CINCINNATI — The Cincinnati Zoo is building a team of the best and brightest rhinoceros experts to save the species.
The zoo's Center for Conservation and Research of Endangered Wildlife (CREW) is teaming up with five partner research facilities to form the American Institute of Rhinoceros Science (AIRS).
The research partners include The Wilds, Disney's Animal Kingdom, George Mason University, the South-East Zoo Alliance for Reproduction & Conservation, and Stellenbosch University, South Africa.
"By bringing together a diverse team of the brightest minds in rhino science, I am confident that we can overcome the challenges to sustaining thriving rhino populations within our nation's zoos," said Dr. Terri Roth, vice president of conservation and science at the Cincinnati Zoo and director of CREW.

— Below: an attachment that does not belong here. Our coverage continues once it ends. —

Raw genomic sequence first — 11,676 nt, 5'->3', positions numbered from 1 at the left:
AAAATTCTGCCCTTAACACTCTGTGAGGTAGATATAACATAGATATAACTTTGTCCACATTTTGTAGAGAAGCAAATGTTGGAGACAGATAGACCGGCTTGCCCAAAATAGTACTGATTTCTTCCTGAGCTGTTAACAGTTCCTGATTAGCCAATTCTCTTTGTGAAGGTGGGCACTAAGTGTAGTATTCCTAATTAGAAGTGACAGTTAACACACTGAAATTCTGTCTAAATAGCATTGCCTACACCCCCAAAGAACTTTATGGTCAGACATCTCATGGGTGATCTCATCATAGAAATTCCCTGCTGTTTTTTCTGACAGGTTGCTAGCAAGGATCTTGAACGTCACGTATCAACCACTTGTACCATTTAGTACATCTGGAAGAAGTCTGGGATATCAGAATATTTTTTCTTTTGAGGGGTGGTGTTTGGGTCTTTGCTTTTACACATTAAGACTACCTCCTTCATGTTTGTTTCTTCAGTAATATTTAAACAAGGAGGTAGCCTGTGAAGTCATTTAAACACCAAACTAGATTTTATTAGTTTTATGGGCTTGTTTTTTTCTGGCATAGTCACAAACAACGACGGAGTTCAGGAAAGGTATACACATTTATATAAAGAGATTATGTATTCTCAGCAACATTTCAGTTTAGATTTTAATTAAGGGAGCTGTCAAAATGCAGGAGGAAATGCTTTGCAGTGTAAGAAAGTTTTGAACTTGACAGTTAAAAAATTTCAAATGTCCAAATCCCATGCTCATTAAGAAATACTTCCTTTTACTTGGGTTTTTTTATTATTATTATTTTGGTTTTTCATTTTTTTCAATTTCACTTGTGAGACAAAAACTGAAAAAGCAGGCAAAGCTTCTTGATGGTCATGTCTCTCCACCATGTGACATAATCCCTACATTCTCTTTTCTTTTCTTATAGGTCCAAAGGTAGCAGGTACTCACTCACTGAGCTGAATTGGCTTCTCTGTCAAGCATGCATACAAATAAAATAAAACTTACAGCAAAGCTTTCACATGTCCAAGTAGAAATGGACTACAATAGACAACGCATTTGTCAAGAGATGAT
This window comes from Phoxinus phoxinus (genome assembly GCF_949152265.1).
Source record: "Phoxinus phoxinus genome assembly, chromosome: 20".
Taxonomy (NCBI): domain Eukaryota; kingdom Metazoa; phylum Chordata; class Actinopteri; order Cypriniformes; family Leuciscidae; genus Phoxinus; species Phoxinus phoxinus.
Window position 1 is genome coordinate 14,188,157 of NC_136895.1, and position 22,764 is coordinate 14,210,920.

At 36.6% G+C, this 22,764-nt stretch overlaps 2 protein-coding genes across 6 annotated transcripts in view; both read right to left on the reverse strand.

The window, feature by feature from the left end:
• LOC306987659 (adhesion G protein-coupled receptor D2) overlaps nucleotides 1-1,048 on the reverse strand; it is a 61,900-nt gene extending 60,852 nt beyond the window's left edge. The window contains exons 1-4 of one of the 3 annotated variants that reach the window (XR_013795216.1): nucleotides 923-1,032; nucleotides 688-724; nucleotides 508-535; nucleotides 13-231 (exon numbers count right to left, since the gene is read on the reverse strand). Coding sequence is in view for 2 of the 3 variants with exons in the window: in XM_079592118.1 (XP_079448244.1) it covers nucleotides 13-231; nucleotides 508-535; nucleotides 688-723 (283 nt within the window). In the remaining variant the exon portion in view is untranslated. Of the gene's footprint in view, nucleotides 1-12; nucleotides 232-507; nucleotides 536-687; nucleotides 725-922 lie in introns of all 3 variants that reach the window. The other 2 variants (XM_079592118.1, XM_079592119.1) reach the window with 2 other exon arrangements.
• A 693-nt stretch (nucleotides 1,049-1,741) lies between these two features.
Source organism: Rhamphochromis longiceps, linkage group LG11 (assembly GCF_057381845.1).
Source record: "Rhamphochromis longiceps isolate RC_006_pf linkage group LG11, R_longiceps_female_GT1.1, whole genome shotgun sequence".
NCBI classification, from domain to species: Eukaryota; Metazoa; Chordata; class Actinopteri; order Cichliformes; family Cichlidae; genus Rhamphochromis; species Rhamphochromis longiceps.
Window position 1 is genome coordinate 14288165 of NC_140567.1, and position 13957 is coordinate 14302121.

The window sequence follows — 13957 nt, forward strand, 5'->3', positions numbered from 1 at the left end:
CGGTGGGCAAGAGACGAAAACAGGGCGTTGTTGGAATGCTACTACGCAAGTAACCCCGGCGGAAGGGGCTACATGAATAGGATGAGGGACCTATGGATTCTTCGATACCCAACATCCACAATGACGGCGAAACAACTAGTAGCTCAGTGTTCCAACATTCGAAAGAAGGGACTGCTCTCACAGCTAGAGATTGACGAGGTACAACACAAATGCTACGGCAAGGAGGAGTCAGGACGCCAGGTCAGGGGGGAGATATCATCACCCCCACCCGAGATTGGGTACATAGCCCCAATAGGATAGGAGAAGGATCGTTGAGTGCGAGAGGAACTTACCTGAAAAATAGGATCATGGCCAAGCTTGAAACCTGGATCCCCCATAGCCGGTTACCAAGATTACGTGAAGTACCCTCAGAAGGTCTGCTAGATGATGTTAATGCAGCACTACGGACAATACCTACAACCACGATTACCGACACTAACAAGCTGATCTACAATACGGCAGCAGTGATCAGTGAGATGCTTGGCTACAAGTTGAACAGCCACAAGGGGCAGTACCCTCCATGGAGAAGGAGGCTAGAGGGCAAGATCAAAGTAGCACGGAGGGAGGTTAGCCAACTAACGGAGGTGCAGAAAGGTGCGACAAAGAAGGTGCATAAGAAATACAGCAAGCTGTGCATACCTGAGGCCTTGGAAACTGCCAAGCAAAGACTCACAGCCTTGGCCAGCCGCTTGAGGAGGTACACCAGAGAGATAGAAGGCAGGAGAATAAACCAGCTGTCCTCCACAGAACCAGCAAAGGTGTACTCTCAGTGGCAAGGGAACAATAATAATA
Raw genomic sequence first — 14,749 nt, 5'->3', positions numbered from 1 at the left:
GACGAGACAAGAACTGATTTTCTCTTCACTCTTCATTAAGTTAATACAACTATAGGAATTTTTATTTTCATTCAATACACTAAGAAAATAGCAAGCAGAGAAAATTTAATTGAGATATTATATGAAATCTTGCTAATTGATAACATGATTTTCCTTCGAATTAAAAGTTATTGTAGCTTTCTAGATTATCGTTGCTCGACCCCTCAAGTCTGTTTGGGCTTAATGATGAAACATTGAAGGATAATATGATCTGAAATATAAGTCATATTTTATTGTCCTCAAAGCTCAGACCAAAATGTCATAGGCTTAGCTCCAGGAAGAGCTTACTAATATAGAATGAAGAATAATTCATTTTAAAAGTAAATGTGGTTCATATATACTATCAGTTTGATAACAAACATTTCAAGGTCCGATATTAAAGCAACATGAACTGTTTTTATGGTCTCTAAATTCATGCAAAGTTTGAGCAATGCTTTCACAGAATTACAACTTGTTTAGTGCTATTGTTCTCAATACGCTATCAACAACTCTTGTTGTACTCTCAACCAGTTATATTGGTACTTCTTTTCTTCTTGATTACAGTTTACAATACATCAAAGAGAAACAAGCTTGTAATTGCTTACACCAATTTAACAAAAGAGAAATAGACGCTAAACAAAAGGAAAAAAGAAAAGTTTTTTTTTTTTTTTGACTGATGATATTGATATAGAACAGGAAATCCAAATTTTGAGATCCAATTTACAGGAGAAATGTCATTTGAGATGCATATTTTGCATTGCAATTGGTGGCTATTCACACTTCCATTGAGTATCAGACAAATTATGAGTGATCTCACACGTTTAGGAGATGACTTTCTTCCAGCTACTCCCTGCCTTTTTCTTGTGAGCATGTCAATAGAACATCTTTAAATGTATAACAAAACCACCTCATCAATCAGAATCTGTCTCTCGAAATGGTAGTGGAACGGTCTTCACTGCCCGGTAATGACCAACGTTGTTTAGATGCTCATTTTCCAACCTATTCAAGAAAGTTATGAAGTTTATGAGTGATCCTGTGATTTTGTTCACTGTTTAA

The team will work to overcome the four greatest scientific challenges to sustaining rhino populations within the United States' zoos:
- Physical fitness and its relation to health
- Iron storage in browsing rhinos
- Reproductive success
- Behavioral and environmental factors that can maximize rhino well-being
AIRS scientists will collect data over the course of three years and that data will be compiled in a centralized database accessible to all AIRS members.
Roth said this kind of close collaboration, transparency, and data-sharing is uncommon in the scientific arena but it will be key to new discoveries and valuable answers to the most pressing questions as to how to save the rhinos.
Ultimately, AIRS will provide affordable and feasible management recommendations to veterinarians and animal care staff at the 74 accredited zoos caring for rhinos.
Roth hopes this research model can be used to save other species at risk of extinction, too.
"Accredited zoos are committed to saving wildlife from extinction while providing the highest standard of animal care. AIRS will set a precedent for saving species in zoos with science, a model with value for all zoo species at risk in the wild," Roth said.